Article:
6.
Richards S, Aziz N, Bale S, Bick D, Das S, Gastier-Foster J, et al. Standards and guidelines for the interpretation of sequence variants: A joint consensus recommendation of the American College of Medical Genetics and Genomics and the Association for Molecular Pathology. Genet Med 2015;17:405-24.  Back to cited text no. 6
    
7.
Snider KE, Becker S, Boyajian L, Shyng SL, MacMullen C, Hughes N, et al. Genotype and phenotype correlations in 417 children with congenital hyperinsulinism. J Clin Endocrinol Metab 2013;98:E355-63.  Back to cited text no. 7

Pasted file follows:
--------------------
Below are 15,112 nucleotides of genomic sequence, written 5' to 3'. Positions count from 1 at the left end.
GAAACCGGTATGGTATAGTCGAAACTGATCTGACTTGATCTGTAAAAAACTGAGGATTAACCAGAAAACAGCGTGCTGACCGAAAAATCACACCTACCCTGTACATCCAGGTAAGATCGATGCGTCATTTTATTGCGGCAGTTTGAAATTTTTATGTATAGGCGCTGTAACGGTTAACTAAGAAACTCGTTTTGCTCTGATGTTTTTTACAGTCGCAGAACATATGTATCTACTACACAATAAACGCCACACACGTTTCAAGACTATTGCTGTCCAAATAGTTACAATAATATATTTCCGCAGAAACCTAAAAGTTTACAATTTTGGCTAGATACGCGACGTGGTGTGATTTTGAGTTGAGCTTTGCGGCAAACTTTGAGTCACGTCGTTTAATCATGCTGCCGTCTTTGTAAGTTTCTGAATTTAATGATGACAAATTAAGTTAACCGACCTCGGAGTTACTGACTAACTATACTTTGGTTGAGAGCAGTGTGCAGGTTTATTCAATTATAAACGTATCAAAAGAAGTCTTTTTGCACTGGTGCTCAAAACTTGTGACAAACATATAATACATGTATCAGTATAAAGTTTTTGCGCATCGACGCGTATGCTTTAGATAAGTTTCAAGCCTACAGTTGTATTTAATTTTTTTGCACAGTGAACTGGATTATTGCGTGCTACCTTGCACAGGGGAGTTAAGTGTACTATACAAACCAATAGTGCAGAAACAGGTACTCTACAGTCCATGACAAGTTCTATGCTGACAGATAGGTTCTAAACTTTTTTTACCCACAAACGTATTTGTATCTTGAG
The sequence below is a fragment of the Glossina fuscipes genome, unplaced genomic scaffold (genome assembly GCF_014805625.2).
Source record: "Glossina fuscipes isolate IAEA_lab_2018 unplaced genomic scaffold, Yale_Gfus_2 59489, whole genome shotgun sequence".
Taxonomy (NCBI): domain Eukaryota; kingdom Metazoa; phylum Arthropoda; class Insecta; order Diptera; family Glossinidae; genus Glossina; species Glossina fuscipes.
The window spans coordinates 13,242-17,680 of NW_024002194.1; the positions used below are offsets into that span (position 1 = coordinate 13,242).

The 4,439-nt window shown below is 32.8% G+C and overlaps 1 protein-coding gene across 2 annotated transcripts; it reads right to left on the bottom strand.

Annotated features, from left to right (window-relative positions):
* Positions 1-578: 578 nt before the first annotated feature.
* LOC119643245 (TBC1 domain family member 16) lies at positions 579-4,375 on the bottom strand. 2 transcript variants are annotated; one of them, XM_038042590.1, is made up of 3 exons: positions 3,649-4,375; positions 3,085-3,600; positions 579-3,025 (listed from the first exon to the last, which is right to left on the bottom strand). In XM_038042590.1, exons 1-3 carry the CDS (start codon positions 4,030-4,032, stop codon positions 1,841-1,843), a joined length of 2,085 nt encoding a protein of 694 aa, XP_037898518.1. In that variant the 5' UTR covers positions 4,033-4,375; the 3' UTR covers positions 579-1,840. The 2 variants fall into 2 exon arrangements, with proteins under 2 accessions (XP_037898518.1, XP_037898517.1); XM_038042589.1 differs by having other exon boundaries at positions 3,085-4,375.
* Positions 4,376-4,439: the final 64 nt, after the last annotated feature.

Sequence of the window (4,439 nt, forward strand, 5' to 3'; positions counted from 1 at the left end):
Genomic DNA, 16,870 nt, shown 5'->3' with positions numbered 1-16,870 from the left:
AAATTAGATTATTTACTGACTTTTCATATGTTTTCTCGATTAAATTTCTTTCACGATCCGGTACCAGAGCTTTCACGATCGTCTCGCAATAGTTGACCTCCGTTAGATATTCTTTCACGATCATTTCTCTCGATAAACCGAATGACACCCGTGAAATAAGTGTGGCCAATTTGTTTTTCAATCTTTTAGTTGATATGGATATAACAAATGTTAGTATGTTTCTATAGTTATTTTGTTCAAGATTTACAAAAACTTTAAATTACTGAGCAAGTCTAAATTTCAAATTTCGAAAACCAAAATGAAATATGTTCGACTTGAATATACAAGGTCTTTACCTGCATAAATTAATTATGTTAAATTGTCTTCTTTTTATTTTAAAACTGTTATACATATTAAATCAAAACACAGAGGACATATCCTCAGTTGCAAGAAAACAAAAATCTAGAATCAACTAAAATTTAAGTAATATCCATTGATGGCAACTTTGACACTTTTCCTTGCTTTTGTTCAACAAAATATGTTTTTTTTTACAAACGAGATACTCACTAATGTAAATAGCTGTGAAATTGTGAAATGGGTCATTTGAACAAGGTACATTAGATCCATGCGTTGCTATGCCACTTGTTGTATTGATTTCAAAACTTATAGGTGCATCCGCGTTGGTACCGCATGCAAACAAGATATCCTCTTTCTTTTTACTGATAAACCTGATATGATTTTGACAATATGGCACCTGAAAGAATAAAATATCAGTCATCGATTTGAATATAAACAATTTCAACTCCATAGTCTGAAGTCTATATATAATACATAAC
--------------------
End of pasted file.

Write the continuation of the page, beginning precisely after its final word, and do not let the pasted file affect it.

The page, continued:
8.
Martin GM, Rex EA, Devaraneni P, Denton JS, Boodhansingh KE, DeLeon DD, et al. Pharmacological correction of trafficking defects in ATP-sensitive potassium channels caused by sulfonylurea receptor 1 mutations. J Biol Chem 2016;291:21971-83.  Back to cited text no. 8
    


    Figures

  [Figure 1]



 

Top
 
 
  Search
 
    Similar in PUBMED
   Search Pubmed for
   Search in Google Scholar for
 Related articles
    Access Statistics
    Email Alert *
    Add to My List *
* Registration required (free)  

 
  In this article
    Abstract
   Introduction
   Case Report
   Discussion
    References
    Article Figures

 Article Access Statistics
    Viewed96    
    Printed5    
    Emailed0    
    PDF Downloaded9    
    Comments [Add]    

Recommend this journal